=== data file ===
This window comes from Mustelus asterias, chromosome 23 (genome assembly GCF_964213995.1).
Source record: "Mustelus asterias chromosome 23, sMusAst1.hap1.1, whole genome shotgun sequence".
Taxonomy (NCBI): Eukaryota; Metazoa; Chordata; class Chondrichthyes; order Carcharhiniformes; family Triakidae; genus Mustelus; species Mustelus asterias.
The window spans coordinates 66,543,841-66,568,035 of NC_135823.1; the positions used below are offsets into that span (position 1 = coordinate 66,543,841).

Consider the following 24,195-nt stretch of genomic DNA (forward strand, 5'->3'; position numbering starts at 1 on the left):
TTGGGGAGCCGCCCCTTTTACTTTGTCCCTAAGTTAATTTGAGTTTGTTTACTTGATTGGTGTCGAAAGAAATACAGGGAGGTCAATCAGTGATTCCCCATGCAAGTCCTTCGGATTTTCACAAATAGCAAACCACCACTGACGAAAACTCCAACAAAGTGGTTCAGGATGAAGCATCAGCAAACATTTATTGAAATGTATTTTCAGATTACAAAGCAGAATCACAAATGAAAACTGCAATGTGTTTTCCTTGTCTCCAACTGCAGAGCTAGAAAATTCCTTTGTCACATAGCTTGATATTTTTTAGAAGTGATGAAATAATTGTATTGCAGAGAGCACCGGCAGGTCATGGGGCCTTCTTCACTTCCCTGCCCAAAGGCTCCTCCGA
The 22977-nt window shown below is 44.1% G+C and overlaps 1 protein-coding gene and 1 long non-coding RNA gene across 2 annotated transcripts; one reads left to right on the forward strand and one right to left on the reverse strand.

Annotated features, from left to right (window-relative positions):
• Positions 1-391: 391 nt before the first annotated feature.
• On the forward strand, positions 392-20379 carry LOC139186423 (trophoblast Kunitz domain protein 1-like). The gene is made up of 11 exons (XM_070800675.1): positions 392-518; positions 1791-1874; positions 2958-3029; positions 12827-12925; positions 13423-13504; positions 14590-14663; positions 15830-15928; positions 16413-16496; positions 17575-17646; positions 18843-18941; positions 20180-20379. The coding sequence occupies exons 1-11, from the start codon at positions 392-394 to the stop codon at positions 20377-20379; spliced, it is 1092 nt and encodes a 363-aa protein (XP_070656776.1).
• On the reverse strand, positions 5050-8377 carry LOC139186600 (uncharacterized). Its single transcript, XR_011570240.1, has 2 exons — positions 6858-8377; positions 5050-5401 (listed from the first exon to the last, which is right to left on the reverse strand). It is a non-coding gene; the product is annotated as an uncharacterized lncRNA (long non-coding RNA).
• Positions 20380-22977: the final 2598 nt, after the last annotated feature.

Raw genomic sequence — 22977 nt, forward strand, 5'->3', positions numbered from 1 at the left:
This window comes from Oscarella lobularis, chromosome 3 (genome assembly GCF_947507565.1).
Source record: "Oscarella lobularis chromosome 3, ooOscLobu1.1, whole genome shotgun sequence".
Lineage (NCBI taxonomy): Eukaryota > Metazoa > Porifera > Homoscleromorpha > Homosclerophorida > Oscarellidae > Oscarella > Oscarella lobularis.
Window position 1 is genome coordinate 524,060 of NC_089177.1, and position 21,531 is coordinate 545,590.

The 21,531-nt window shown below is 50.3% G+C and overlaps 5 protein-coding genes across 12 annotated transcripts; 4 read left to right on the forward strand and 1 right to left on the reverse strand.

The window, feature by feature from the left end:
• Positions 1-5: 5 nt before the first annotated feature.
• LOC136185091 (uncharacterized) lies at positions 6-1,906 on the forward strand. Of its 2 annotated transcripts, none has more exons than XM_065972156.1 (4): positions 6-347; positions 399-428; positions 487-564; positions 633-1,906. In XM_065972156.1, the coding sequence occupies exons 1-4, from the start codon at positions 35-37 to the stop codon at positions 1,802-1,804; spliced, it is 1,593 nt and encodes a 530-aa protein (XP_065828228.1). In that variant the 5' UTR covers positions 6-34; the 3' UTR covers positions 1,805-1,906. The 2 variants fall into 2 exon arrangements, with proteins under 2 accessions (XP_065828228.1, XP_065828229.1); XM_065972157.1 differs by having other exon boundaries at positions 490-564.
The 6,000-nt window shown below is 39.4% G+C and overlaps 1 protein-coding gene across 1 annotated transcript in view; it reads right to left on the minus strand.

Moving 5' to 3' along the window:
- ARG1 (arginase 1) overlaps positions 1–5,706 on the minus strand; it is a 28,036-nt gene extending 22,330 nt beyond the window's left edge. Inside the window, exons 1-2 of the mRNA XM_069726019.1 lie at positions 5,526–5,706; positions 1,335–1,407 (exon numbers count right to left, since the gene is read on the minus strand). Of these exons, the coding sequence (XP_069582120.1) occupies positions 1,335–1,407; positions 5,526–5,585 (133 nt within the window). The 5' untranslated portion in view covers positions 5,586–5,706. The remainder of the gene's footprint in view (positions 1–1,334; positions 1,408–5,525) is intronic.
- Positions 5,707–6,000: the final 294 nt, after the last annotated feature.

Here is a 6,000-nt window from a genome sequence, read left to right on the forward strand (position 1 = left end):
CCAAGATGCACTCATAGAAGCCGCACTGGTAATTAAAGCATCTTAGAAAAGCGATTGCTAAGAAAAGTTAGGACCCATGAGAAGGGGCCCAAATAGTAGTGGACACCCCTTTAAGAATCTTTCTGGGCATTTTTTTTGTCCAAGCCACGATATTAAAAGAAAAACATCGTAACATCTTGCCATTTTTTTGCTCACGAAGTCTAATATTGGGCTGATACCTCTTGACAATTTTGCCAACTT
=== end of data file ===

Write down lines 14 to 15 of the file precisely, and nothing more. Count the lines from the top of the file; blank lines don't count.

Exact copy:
This window comes from Oscarella lobularis, chromosome 3 (genome assembly GCF_947507565.1).
Source record: "Oscarella lobularis chromosome 3, ooOscLobu1.1, whole genome shotgun sequence".